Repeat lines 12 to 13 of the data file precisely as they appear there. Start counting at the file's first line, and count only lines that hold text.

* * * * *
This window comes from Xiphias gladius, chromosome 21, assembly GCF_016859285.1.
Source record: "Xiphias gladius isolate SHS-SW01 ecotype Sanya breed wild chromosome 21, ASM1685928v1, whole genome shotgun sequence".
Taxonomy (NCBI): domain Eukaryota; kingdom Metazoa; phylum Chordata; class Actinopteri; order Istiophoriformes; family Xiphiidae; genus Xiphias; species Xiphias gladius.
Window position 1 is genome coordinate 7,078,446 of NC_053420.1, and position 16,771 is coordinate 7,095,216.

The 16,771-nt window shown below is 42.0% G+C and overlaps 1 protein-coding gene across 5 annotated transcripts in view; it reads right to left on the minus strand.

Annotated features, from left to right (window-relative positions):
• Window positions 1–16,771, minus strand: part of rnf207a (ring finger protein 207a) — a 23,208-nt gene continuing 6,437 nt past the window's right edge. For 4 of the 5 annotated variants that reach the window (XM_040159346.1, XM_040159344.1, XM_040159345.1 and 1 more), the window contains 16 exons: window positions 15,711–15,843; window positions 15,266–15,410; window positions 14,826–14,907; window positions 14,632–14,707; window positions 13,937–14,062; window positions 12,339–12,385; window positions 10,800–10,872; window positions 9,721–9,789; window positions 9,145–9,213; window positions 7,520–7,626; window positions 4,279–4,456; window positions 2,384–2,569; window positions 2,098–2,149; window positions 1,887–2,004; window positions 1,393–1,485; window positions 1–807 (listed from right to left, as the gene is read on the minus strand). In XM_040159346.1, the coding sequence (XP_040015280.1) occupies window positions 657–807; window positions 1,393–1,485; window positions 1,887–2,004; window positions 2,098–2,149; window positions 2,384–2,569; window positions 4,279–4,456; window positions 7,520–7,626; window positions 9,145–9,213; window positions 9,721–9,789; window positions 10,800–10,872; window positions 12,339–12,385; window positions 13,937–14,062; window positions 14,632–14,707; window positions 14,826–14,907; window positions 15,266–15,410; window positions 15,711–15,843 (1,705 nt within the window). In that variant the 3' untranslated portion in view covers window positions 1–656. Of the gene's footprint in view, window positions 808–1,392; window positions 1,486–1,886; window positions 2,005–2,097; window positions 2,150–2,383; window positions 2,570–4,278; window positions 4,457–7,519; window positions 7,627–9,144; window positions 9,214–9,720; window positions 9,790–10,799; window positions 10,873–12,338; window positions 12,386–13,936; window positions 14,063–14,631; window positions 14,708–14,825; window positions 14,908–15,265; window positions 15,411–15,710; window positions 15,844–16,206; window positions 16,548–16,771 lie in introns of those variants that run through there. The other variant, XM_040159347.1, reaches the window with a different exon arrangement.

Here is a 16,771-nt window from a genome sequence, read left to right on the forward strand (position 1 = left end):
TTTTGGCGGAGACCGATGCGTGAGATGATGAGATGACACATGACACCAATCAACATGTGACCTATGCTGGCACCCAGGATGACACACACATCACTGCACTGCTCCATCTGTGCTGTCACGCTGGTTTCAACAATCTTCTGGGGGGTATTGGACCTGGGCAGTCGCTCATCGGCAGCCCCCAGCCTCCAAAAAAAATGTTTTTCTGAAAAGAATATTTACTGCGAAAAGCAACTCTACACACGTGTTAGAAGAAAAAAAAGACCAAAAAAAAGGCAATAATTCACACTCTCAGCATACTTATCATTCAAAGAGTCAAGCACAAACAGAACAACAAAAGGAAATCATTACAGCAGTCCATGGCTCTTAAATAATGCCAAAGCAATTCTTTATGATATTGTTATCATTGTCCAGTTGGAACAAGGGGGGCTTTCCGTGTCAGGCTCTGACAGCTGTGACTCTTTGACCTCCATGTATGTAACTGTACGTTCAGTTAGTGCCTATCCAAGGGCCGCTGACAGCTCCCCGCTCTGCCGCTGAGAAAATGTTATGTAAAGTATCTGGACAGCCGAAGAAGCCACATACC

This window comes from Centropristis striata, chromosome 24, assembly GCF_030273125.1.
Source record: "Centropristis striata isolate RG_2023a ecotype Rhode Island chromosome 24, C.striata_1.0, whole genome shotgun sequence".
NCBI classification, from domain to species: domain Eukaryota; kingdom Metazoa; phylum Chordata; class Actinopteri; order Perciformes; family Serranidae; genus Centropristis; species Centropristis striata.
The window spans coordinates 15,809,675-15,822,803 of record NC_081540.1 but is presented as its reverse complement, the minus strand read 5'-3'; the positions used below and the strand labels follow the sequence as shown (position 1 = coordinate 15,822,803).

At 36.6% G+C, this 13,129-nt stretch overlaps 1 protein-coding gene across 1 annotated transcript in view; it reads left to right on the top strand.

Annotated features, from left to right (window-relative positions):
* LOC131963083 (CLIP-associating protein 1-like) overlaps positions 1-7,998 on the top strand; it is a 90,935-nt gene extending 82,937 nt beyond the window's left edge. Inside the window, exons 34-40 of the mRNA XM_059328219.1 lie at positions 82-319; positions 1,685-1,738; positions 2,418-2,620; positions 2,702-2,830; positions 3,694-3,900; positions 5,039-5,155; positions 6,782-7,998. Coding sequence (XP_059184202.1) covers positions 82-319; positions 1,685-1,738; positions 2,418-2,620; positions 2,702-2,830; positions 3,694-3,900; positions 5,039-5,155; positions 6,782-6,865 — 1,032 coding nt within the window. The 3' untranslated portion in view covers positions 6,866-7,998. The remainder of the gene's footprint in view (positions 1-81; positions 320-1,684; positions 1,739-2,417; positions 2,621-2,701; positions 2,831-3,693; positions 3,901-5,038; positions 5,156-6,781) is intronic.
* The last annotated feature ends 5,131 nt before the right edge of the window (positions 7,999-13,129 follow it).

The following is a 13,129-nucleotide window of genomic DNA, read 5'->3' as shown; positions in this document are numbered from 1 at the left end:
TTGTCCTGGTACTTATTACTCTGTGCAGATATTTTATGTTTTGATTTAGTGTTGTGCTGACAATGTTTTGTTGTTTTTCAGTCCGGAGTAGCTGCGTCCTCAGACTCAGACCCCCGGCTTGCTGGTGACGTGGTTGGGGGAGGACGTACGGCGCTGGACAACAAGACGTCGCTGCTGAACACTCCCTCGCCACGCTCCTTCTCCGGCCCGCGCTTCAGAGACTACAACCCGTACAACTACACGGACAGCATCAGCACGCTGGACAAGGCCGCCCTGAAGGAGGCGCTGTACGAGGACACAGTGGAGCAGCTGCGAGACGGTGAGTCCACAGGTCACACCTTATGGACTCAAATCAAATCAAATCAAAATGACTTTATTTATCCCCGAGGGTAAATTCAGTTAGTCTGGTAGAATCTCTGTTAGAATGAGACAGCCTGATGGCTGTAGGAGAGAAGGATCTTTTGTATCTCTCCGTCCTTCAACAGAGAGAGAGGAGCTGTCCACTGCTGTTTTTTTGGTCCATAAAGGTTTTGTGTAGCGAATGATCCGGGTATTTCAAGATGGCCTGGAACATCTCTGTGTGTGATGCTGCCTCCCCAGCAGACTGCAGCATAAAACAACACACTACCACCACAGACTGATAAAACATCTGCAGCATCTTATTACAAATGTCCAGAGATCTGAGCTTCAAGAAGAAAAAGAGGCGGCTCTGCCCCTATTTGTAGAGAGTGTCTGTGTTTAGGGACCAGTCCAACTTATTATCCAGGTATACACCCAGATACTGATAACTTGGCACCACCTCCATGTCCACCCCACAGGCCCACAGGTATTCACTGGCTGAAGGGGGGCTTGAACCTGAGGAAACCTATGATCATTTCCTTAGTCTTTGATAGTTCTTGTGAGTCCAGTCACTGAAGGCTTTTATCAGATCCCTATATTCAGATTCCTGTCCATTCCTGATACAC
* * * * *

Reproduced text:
NCBI classification, from domain to species: domain Eukaryota; kingdom Metazoa; phylum Chordata; class Actinopteri; order Perciformes; family Serranidae; genus Centropristis; species Centropristis striata.
The window spans coordinates 15,809,675-15,822,803 of record NC_081540.1 but is presented as its reverse complement, the minus strand read 5'-3'; the positions used below and the strand labels follow the sequence as shown (position 1 = coordinate 15,822,803).